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Cranes head to Baltimore to clear bridge wreckage

By AI HEPING in New York | chinadaily.com.cn | Updated: 2024-03-29 09:30

This handout screegrab courtesy of the National Transportation Safety Board, shows investigators aboard the cargo ship Dali inspecting hazardous materials and part of the steel frame of the Francis Scott Key Bridge in Baltimore, Maryland on March 28, 2024. [Photo/Agencies]

As massive barges carrying cranes headed to Baltimore to begin removing twisted metal from the collapsed Francis Scott Key Bridge, officials said the blocking of the nation's ninth-busiest port will not only hurt the local economy but could snarl supply chains.

Divers reached the bodies of two men in a pickup truck near the bridge's middle span on Wednesday, but officials said they would need to start clearing the wreckage before anyone could reach the bodies of four other missing workers.

It could be weeks or months before ships resume serving the port. The 948-foot containership that took the bridge down early Tuesday morning, the Dali, is still in the port. Ten vessels are stuck there, according to the Bureau of Transportation Statistics (BTS), including three bulk carriers.

Baltimore's port has become increasingly important to US retailers and manufacturers seeking to diversify their supply networks and bring goods closer to customers, Jonathan Gold, vice-president of supply chain and customs policy at the National Retail Federation, told The Associated Press.

"Everybody is trying to figure out the impact on the supply chain" from the loss of the bridge, said Gold. He added that it is too early to tell how long shipments might be delayed.

The port's suspension is "one more disruption in an already-stressed system" for the global supply chain, said Abe Eshkenazi, CEO of the Association for Supply Chain Management. Cargo will now have to be rerouted to other ports, he said, which means figuring out where there is enough capacity to move things.

Market analysts are also looking at the impact the accident could have on auto imports. Baltimore's port handles the highest volume of shipments of cars and light trucks.

Ports around the country are preparing to absorb a surge in volume as companies reroute around the port and avoid the East Coast more generally.

While many of the 30,000 to 35,000 cars and trucks that used the bridge daily can be rerouted through the two nearby tunnels, that will cause traffic delays. Hazardous materials that aren't allowed in the tunnels will be diverted on a longer detour.

Rerouting cargo could push up trucking and rail prices if the volumes are significant and could cause some congestion at those alternative ports, Judah Levine, head of research at logistics firm Freightos, told CNN.

The port also is an important artery for the movement of construction machinery and coal. It is also the largest US port by volume for handling farm and construction machinery, as well as agricultural products.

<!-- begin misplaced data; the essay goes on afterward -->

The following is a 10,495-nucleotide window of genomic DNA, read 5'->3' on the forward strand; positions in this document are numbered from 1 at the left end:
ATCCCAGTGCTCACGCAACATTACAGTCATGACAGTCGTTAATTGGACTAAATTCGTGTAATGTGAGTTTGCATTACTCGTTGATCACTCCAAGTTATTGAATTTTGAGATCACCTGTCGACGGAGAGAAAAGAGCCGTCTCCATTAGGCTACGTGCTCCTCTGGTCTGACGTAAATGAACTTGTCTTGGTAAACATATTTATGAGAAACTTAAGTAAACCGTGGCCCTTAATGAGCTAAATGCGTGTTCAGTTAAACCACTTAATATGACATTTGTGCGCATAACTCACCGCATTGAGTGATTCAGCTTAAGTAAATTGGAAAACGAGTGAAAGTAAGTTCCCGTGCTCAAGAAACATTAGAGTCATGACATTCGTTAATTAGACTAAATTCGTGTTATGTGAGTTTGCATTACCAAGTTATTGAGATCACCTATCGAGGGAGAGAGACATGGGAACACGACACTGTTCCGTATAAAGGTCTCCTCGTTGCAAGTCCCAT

It handled 52.3 million tons of foreign cargo worth nearly $81 billion in 2023, according to Maryland data, and creates more than 15,000 jobs.

The port ranked second in the country for exporting coal last year, according to the state of Maryland. But it isn't a huge global supplier of thermal coal, and the disruption can likely be made up by replacements from Australia or Indonesia if needed, said Alexis Ellender, lead analyst at global trade intelligence company Kpler.

Most of the coal from Baltimore makes its way to India for electricity generation, Ernie Thrasher, the CEO of the coal trading firm Xcoal Energy & Resources, told Bloomberg.

"The big question is the impact on India more than any global impact," Thrasher said.

Some of that coal will be rerouted, but complicated logistics will limit how much other ports can take.

Mary Kane, president and CEO of the Maryland Chamber of Commerce, said the economic impact on Baltimore and the state of Maryland is "incomprehensible".

With port operations at a standstill, there is concern that many longshore workers could be unemployed. The immediate price tag: $2 million in wages a day and 8,000 jobs, according to US Transportation Secretary Pete Buttigieg.

"That's one of the areas we're mostly concerned about," he said at a White House briefing Wednesday.

The port handled foreign cargo worth $80 billion in 2023, according to Maryland Governor Wes Moore, meaning there will be millions of dollars in lost trade and taxes for every day that shipping vessels are blocked from accessing it.

Sean McNally, spokesperson for the American Trucking Association (ATA), told Fox Business, that trucks moving hazardous materials will now be subject to roughly 30 miles of detours around Baltimore because they are prohibited from using the city's tunnels.

"This will add significant cost in time, fuel and delays for trucks traveling through the region," he said.

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